Another counter-intuitive study that offsets a reasonable expectation that more electric bikes and scooters will mean less fit users – kind of like the idea that ‘riding hailing will result in less SOV use and vehicle congestion’. (Turns out Uber et al increase congestion and reduce transit use.) But there are qualifications.
E-bikers use their bikes more, go longer distances, and often substitute it for driving or transit. …
A new study, with a mouthful of a title, “Physical activity of electric bicycle users compared to conventional bicycle users and non-cyclists: Insights based on health and transport data from an online survey in seven European cities,” finds that in fact it is true: e-bikers take longer trips and get pretty much the same physical activity gains as analog cyclists. …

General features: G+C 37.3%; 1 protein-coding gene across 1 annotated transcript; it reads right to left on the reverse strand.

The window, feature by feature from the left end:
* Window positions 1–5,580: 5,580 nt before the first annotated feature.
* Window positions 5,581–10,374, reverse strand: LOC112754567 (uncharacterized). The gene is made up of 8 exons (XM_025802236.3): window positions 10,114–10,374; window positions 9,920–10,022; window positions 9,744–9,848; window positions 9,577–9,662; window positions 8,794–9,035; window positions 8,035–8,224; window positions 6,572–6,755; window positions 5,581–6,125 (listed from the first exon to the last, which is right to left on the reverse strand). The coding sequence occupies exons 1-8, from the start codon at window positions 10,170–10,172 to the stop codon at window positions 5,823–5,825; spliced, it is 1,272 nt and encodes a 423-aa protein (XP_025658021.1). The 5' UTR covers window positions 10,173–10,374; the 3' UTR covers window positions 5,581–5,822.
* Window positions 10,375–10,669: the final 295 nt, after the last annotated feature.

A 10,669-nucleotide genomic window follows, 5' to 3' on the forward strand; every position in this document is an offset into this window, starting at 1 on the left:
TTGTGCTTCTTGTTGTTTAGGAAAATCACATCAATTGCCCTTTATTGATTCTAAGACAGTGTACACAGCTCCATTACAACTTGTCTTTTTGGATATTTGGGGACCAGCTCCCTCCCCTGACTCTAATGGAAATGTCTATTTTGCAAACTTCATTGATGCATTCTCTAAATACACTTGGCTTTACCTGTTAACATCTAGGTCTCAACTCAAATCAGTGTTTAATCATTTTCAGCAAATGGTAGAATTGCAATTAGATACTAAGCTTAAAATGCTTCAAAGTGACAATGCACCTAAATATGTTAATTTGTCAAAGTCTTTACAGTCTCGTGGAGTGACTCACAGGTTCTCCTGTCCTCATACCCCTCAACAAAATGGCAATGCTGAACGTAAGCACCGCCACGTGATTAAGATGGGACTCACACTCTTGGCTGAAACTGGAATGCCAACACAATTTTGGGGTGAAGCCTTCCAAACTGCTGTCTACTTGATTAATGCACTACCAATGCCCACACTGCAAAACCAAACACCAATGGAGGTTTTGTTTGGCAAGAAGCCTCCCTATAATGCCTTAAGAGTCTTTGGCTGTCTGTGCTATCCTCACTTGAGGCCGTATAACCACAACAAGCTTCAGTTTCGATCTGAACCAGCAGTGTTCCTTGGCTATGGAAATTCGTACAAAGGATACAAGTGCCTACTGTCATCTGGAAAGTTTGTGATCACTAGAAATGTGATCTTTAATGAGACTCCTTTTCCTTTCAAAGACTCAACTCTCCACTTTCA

But perhaps even more significant is the dramatic increase in exercise among people who switch from cars to e-bikes, a much easier transition than from cars to a-bikes.
It should be noted that this study looks at European pedelec e-bikes like my Gazelle, where people have to pedal a bit to get the 250 watt motor to kick in. Results probably don’t apply to overpowered throttle-controlled American e-bikes or scooters. Because, as the study authors note, with a pedelec, “using an e-bike requires moderate to vigorous intensity physical activity, depending on topography.”
There is so much to unpack from this study. It also looks at how e-bikes are easier for older riders, keeping them fitter longer. It also reinforces my opinion that the Europeans got it right by limiting speed and power on e-bikes and mandating that they are all pedelecs rather than throttle operated; you don’t get much exercise on a motorcycle.